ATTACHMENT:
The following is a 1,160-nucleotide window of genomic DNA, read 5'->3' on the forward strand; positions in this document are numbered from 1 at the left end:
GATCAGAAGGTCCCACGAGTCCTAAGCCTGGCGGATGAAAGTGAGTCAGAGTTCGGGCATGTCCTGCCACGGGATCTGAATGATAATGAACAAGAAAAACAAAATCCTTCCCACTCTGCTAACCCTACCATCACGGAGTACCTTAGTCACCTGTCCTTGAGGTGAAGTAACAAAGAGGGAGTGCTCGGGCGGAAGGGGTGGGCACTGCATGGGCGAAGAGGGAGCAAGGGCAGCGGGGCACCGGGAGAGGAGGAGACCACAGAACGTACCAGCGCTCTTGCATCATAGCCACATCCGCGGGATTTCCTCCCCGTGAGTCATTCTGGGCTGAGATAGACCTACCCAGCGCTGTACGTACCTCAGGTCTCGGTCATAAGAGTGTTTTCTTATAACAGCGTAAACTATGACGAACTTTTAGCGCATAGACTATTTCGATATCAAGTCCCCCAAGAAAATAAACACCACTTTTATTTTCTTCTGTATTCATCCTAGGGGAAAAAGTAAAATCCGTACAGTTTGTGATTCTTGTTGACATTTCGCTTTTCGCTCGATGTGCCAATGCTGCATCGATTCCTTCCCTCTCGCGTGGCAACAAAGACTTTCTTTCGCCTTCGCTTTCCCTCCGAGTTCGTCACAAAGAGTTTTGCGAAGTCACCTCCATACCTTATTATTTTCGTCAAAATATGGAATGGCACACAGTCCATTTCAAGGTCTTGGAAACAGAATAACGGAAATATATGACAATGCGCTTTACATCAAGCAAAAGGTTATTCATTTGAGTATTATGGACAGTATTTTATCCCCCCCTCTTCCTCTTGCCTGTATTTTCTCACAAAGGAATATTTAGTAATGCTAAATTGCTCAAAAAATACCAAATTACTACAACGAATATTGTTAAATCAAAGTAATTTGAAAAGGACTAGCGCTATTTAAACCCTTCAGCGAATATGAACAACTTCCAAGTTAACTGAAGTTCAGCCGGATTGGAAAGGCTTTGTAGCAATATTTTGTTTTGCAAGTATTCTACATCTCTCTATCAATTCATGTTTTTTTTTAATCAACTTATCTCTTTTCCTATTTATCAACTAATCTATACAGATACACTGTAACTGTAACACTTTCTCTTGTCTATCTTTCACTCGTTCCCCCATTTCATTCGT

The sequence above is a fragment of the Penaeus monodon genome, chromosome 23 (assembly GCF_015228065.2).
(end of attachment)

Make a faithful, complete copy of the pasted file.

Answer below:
The following is a 1,160-nucleotide window of genomic DNA, read 5'->3' on the forward strand; positions in this document are numbered from 1 at the left end:
GATCAGAAGGTCCCACGAGTCCTAAGCCTGGCGGATGAAAGTGAGTCAGAGTTCGGGCATGTCCTGCCACGGGATCTGAATGATAATGAACAAGAAAAACAAAATCCTTCCCACTCTGCTAACCCTACCATCACGGAGTACCTTAGTCACCTGTCCTTGAGGTGAAGTAACAAAGAGGGAGTGCTCGGGCGGAAGGGGTGGGCACTGCATGGGCGAAGAGGGAGCAAGGGCAGCGGGGCACCGGGAGAGGAGGAGACCACAGAACGTACCAGCGCTCTTGCATCATAGCCACATCCGCGGGATTTCCTCCCCGTGAGTCATTCTGGGCTGAGATAGACCTACCCAGCGCTGTACGTACCTCAGGTCTCGGTCATAAGAGTGTTTTCTTATAACAGCGTAAACTATGACGAACTTTTAGCGCATAGACTATTTCGATATCAAGTCCCCCAAGAAAATAAACACCACTTTTATTTTCTTCTGTATTCATCCTAGGGGAAAAAGTAAAATCCGTACAGTTTGTGATTCTTGTTGACATTTCGCTTTTCGCTCGATGTGCCAATGCTGCATCGATTCCTTCCCTCTCGCGTGGCAACAAAGACTTTCTTTCGCCTTCGCTTTCCCTCCGAGTTCGTCACAAAGAGTTTTGCGAAGTCACCTCCATACCTTATTATTTTCGTCAAAATATGGAATGGCACACAGTCCATTTCAAGGTCTTGGAAACAGAATAACGGAAATATATGACAATGCGCTTTACATCAAGCAAAAGGTTATTCATTTGAGTATTATGGACAGTATTTTATCCCCCCCTCTTCCTCTTGCCTGTATTTTCTCACAAAGGAATATTTAGTAATGCTAAATTGCTCAAAAAATACCAAATTACTACAACGAATATTGTTAAATCAAAGTAATTTGAAAAGGACTAGCGCTATTTAAACCCTTCAGCGAATATGAACAACTTCCAAGTTAACTGAAGTTCAGCCGGATTGGAAAGGCTTTGTAGCAATATTTTGTTTTGCAAGTATTCTACATCTCTCTATCAATTCATGTTTTTTTTTAATCAACTTATCTCTTTTCCTATTTATCAACTAATCTATACAGATACACTGTAACTGTAACACTTTCTCTTGTCTATCTTTCACTCGTTCCCCCATTTCATTCGT

The sequence above is a fragment of the Penaeus monodon genome, chromosome 23 (assembly GCF_015228065.2).